Monthly Archives: August 2008

Cucumbers

Cucumbers, center stage.

Cucumbers, center stage.

In the United States, when one speaks of “gourds,” the thing that seems to come most readily to mind is something inedible that shows up in centerpieces around Thanksgiving time. But the gourd family is large and varied, and it includes a number of very edible members, including melons, squash, and cucumbers.

Cucumbers are among the world’s oldest cultivated vegetables. Archaeologists have found evidence of cucumbers growing around human dwellings dating to 7750 BC.—and that places cucumbers pretty close to the dawning millennia of agriculture—at least until the next big dig finds something earlier, as seems to be the case these days, with increased interest in and research of early foodways. But at present, it looks like we’ve been intentionally growing cucumbers for nearly 10,000 years. Continue reading

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Filed under culinary history, Food, History

Welsh Eggs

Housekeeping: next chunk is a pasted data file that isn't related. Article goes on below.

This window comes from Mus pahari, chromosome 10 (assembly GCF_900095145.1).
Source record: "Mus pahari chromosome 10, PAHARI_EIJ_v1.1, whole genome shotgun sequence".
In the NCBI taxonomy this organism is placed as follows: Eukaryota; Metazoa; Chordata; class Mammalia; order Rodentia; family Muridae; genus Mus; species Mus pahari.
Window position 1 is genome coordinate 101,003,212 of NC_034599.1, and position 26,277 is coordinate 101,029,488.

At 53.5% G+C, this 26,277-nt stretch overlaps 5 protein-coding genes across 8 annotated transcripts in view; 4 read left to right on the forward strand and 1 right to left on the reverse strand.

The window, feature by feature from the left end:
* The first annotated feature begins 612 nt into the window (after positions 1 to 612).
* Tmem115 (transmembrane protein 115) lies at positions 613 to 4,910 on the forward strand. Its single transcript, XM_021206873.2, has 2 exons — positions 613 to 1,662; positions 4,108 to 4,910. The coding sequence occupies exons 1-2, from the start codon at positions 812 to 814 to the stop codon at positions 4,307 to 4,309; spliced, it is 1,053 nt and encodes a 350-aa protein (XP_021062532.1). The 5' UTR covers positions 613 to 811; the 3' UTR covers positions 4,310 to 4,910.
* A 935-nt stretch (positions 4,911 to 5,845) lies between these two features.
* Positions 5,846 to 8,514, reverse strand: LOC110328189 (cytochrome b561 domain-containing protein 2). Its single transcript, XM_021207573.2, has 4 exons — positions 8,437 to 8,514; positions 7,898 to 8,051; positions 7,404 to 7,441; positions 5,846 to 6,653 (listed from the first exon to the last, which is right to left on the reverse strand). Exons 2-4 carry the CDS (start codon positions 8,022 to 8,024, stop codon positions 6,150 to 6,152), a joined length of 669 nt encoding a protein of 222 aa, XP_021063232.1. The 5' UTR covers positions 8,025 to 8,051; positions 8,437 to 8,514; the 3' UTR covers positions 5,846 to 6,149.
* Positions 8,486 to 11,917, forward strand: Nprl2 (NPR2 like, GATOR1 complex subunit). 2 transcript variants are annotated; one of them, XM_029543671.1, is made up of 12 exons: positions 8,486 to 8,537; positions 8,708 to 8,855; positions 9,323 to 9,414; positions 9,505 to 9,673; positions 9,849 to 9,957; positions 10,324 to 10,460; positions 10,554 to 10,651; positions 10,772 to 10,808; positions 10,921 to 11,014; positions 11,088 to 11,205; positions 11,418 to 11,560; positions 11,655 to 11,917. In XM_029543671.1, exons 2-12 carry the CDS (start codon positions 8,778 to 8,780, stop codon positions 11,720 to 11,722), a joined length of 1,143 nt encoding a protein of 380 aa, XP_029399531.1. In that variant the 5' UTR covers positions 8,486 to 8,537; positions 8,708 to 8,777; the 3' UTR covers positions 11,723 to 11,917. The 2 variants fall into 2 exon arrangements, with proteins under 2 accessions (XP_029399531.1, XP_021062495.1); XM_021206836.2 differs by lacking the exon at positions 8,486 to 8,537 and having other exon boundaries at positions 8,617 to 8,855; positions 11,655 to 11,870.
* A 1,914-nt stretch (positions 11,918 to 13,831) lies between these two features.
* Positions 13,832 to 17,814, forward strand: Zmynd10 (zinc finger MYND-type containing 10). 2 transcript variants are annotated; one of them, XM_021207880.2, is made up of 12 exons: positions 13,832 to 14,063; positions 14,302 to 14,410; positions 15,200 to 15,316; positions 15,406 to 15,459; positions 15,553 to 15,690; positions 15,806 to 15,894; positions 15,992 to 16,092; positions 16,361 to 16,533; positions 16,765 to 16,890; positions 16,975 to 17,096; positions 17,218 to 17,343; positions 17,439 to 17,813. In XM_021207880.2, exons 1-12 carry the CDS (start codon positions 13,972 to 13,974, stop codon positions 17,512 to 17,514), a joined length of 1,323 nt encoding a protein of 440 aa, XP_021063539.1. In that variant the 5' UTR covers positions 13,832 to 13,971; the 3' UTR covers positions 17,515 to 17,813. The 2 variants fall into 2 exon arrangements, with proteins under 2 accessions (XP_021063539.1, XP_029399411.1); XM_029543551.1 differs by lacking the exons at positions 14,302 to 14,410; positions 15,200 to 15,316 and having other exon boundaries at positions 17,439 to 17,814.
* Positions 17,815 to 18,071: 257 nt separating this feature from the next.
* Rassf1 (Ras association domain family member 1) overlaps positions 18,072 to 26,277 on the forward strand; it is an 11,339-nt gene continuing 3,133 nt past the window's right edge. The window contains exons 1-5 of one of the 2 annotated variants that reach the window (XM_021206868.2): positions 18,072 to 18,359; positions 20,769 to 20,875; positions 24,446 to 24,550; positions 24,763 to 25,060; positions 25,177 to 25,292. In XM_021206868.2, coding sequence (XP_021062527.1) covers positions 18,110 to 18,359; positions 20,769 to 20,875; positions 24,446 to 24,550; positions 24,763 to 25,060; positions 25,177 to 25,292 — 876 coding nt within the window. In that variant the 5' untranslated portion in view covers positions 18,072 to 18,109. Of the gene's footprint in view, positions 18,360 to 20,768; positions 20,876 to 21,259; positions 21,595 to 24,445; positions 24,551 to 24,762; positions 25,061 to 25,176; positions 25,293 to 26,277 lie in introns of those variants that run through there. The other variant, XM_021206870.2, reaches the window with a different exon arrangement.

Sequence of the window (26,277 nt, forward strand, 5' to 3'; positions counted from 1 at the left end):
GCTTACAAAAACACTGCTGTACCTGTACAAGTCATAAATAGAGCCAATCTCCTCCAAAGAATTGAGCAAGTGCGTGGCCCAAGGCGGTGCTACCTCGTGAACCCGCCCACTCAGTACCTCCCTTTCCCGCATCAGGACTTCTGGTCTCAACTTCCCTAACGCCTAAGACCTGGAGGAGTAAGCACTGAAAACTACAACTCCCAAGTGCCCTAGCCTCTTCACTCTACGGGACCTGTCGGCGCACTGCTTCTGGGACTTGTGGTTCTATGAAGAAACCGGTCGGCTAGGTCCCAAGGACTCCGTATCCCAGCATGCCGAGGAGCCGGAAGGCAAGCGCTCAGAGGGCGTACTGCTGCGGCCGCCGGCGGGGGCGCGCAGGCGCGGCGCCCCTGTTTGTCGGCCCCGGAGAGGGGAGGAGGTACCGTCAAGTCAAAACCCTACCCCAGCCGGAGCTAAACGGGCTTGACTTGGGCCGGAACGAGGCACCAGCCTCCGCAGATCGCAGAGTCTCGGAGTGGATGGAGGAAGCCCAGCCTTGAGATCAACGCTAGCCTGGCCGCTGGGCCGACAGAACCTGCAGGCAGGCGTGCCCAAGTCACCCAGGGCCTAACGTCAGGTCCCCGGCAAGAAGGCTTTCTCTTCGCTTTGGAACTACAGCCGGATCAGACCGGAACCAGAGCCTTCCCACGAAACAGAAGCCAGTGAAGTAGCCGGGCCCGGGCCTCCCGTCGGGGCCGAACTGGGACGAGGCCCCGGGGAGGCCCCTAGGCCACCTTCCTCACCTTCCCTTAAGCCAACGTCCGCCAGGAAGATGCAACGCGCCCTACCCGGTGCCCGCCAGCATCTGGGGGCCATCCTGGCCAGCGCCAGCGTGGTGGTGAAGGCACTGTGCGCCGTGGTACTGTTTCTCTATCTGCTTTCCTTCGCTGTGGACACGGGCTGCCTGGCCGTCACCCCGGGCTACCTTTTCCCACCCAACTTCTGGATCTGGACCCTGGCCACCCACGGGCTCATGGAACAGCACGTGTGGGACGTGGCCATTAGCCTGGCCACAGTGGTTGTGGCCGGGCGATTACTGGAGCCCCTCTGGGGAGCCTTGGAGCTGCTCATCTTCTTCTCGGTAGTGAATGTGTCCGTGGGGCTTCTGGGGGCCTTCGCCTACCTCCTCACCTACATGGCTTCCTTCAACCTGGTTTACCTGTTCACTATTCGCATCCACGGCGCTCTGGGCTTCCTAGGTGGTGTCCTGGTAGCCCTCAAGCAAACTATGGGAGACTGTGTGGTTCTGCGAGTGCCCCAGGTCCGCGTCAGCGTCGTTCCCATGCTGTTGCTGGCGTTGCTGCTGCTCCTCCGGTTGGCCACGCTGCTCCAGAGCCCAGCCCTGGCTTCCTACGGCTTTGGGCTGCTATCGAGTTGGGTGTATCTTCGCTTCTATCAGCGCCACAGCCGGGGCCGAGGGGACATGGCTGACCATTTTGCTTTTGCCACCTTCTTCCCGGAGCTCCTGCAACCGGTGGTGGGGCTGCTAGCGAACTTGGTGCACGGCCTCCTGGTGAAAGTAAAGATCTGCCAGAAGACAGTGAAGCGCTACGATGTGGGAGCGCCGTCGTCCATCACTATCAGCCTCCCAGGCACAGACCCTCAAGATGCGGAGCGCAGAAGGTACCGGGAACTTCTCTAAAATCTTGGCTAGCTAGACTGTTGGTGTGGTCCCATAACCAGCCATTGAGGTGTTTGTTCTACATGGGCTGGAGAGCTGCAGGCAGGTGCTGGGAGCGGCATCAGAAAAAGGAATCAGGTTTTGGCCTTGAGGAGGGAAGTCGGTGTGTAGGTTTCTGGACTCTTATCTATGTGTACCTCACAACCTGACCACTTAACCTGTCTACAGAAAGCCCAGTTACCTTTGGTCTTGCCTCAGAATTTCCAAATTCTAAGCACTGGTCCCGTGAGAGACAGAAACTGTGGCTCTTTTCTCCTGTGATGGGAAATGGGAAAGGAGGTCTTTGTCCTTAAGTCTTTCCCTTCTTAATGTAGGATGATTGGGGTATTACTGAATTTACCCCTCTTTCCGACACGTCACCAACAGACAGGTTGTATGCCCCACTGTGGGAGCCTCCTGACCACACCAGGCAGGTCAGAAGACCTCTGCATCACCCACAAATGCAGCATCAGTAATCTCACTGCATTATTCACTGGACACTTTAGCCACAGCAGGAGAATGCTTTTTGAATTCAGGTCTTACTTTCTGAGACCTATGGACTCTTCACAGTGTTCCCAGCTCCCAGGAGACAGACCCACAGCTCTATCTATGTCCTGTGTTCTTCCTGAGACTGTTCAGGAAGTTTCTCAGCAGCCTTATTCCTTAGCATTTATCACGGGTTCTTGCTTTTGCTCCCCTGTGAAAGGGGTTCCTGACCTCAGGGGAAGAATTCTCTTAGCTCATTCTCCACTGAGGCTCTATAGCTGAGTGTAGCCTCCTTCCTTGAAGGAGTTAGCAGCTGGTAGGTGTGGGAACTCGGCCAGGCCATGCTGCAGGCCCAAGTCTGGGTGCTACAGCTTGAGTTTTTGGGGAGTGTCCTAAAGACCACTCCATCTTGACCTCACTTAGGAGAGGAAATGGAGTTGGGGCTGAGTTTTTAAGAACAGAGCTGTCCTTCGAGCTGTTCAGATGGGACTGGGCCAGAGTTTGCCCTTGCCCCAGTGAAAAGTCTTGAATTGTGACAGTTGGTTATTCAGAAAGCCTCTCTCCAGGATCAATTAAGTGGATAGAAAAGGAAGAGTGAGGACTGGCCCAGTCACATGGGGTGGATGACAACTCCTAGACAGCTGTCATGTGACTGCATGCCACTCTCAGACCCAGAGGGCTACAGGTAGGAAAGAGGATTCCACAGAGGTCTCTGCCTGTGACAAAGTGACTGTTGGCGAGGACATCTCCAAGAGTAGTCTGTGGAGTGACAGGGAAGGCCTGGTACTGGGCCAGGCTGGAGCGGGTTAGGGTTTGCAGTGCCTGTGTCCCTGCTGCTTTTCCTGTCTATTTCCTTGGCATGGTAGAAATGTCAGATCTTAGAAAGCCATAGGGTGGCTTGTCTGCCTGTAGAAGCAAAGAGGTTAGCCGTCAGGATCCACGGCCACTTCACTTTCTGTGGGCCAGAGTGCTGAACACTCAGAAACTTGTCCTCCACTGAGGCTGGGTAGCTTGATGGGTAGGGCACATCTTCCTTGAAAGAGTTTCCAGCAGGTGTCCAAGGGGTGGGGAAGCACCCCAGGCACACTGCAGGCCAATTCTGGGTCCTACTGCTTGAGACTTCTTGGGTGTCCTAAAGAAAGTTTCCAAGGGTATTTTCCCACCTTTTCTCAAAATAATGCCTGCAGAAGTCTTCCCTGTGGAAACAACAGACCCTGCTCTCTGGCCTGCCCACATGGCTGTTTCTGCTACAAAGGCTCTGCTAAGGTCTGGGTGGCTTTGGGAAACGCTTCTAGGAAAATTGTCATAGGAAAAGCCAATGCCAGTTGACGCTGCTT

If you say “Welsh” when speaking of food, probably the first thing to come to mind is Welsh rabbit, a tasty treat that usually consists of toast topped with a cheddar sauce flavored with Worcestershire sauce and dried mustard. Of course, a few of you will have thought “Welsh rarebit.” But interestingly, “rabbit” is the older name of the dish. There are also Scottish, English, and Irish rabbits, all featuring in some way cheese on toast.

The Oxford English Dictionary dates the emergence of the term “rabbit” in this connection to 1725. It places “rarebit” 60 years later. So even though “rabbit” is older, “rarebit” is certainly well established.

There is some debate as to why the name “rabbit” was used for this dish, as well as why “rarebit” was later introduced. The most likely explanations, according to historians, are that “rabbit” was introduced in the same way we might use “steak” when speaking of something not made of meat, such as a “tofu steak.” However, it is unknown whether this was used as a slur against the Welsh, who might have been too poor to get a rabbit for dinner, or a stiff upper lip among the Welsh, making light of adversity during a time of want. As for “rarebit,” that was apparently just a way that the Brits could make it sound more upper crust once the dish became widely popular. (And how could cheese and toast not become popular—cheap enough for the poor and flavorful enough for the gourmets—unbeatable combination.) Continue reading

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Filed under Food, History, Language, Recipes